Consumed with consumption
Book cover of "Consumed"
KAI RYSSDAL: We like to buy things, we Americans do. Cars, clothes, the latest and greatest gadgets. We buy even when there's nothing much we really need just because we can buy. Capitalism in its ultimate expression.
Author Benjamin Barber isn't gonna take it anymore. His theory is capitalism has been turned on its head and doesn't work the way it's supposed to. He writes about it in his latest book, "Consumed." Ben, good to talk to you.
BENJAMIN BARBER: Nice to talk to you, Kai.
RYSSDAL: You know, capitalism used to bring with it some implicit virtues. Is that now no longer the case?
BARBER: It brings virtues, but different virtues. And we don't really see them as virtues. That is to say, in the beginning of capitalism — in the 15th and 16th century — capitalism was focused on production, on hard work, on deferred gratification, on altruism. People investing and saving and capitalists acquiring wealth and keeping it in order to do further investments. All in the name of producing goods for people with very real needs and down the line making some profit from it as well. The problem is, today we have not a productivist economy but a consumer economy. And the emphasis today is not on production, but on consuming. And you've got a capitalism which is producing an awful lot of goods which are chasing very few needs, while real needs are going unmet around the world.
RYSSDAL: So is the real problem here a search for some kind of reallocation of resources so that more people can afford to consume?
BARBER: Well, the ultimate problem is how to redirect capitalism to what it does really well, which is to meet real needs and produce profits longterm for those who engage in meeting those needs.
RYSSDAL: Regrets are all well and good, but that boat's already sailed. It's not like you can turn around 150 years of capitalism and say "Oh well, now, you know what, we need to pull it back and do this the right way."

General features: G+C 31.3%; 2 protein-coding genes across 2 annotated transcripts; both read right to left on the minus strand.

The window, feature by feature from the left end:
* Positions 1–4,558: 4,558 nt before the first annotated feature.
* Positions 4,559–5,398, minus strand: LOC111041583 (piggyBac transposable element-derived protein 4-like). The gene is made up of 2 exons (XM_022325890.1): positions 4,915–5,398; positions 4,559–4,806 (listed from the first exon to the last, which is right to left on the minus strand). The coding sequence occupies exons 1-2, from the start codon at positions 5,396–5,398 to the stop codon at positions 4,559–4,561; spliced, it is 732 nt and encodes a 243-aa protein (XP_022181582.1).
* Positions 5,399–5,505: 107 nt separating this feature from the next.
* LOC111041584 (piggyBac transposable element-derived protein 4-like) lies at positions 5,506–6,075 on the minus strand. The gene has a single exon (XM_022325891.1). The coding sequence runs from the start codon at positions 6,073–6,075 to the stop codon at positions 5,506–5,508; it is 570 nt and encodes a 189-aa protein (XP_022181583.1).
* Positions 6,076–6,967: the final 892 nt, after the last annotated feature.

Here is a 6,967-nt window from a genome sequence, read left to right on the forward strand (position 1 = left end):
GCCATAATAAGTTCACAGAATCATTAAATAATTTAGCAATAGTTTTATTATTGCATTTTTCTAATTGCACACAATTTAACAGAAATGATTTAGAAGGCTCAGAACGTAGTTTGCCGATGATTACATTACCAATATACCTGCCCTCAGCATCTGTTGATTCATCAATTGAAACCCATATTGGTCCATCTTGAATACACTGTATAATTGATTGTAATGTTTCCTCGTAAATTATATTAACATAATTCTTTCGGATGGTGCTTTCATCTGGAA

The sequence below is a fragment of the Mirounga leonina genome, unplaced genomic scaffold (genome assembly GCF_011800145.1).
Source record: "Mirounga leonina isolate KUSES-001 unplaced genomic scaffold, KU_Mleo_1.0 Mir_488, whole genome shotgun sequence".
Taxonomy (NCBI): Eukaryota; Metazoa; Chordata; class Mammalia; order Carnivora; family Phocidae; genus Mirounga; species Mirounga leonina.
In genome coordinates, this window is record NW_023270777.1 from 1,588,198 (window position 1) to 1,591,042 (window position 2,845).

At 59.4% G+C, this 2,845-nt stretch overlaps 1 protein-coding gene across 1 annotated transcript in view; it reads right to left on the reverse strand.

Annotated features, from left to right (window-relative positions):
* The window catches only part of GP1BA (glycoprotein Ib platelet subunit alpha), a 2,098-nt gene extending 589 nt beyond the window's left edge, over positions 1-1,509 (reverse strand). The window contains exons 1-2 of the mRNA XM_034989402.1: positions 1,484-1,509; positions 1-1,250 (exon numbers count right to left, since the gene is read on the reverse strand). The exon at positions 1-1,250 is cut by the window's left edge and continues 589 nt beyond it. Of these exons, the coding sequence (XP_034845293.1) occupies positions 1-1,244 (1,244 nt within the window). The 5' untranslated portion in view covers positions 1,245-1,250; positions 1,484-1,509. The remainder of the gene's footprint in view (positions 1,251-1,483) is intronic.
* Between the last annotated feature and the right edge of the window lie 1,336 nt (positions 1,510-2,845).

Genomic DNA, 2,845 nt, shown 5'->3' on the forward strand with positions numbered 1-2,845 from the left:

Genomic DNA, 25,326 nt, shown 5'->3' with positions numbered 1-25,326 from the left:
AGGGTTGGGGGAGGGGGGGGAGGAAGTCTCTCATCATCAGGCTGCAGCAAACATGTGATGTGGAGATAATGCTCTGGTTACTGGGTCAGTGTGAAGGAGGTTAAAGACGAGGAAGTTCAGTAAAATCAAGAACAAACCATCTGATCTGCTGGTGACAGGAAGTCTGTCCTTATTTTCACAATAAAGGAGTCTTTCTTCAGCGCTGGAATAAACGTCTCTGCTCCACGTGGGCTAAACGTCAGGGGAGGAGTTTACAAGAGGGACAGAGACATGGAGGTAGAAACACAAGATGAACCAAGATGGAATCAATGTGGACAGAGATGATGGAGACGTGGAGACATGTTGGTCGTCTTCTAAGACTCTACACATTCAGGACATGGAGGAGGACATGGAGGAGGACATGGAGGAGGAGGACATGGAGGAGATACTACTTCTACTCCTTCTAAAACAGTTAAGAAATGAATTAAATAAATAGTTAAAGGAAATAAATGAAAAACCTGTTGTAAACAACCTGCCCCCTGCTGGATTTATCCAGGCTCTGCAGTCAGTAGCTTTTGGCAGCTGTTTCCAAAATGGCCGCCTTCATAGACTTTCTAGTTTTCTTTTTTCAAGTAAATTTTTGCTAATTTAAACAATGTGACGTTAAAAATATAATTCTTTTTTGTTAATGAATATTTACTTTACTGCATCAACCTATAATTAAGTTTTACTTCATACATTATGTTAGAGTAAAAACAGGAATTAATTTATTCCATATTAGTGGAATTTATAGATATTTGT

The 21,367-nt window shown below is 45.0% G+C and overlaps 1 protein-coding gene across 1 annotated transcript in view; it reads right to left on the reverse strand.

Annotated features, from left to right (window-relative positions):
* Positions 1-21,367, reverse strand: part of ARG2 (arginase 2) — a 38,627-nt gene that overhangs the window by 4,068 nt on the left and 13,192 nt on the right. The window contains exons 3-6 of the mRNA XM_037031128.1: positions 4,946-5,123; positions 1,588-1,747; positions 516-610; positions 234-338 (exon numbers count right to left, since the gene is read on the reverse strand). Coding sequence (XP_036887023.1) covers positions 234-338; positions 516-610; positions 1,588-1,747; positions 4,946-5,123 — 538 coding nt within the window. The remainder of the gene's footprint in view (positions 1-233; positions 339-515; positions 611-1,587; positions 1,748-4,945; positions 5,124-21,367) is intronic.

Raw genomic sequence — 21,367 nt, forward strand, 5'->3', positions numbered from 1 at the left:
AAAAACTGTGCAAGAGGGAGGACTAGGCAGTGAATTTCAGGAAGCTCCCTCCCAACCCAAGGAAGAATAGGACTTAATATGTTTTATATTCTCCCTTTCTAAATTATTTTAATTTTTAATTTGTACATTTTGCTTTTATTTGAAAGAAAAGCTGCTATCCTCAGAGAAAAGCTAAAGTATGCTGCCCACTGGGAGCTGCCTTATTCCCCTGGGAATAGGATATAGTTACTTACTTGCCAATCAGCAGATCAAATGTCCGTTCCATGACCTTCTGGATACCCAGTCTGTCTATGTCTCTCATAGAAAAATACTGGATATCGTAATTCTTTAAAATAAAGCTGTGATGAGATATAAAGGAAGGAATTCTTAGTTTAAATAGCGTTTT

BARBER: Well, I'm not sure that's so. Because in fact, capitalism is actually on a kind of false journey now. Two-thirds of the world have very real needs. They don't have potable water, they don't have transportation, they don't have basic jobs. The dilemma is that those folks don't have the wherewithal to provide immediate profits. And here, you might say part of the problem is the short-term horizons of modern capitalism, which are looking for profits each quarter, each week, each day. In the longterm, the question is can capitalism readjust itself to what it does so well, meeting real needs by deferring its own gratification for profits? As I say, there is even within capitalism a number of ways of mobilizing the poor to becoming part of the marketplace — that's what micro-credit, Muhammad Yunus's wonderful idea . . . he just got the Nobel Prize, that's what that's about. De Soto's notion of capturing the invisible wealth that the poor hold, but is it legitimized, is another idea. The problems we face are very great, but the solutions are there for the taking.
RYSSDAL: What's America's export role here? Is it exporting capitalism throughout the world and trying to change things that way, or is exporting democracy?
BARBER: It's very interesting, because what we have been involved in is actually exporting infantilization. Exporting consumer capitalism for those who we think can play the game. When Secretary of the Treasury Paulson was in China in December, and then more recently President Bush in January, both said "The problem with China is they save too much. You know, we need a China that spends more, that consumes more." So once again, to the extent we're exporting, we are exporting a world of false needs so that others, too, will get engaged in keeping our capitalism afloat by buying the iPods and the new technologies, which for the most part are, at best, marginal improvements on traditional goods that are not really necessary.
RYSSDAL: When was the last time you did something just for fun?
BARBER: I have a . . . again, let me say, I have a lot of fun. Somebody said to me once, You couldn't be writing about this stuff unless you enjoy consuming. And that's true. I like shopping. This isn't a argument about abstemiousness or about asceticism. My problem is we live in a world where shopping and consumerism and advertising are ubiquitous and omnipresent. They're everywhere we go. I mean, imagine a world in which for every sign you see advertising something, we saw a sign about how wonderful the party or the president was. You know, we call that totalitarianism. But when we have a society totally dominated by consumerism and markets, we say, "Oh! That's liberty." I don't get it.
RYSSDAL: Benjamin Barber is a regular commentator on this program. He's also a professor of civil society at the University of Maryland. His latest book is called "Consumed." Ben, thanks for stopping by.
BARBER: Thanks so much, Kai.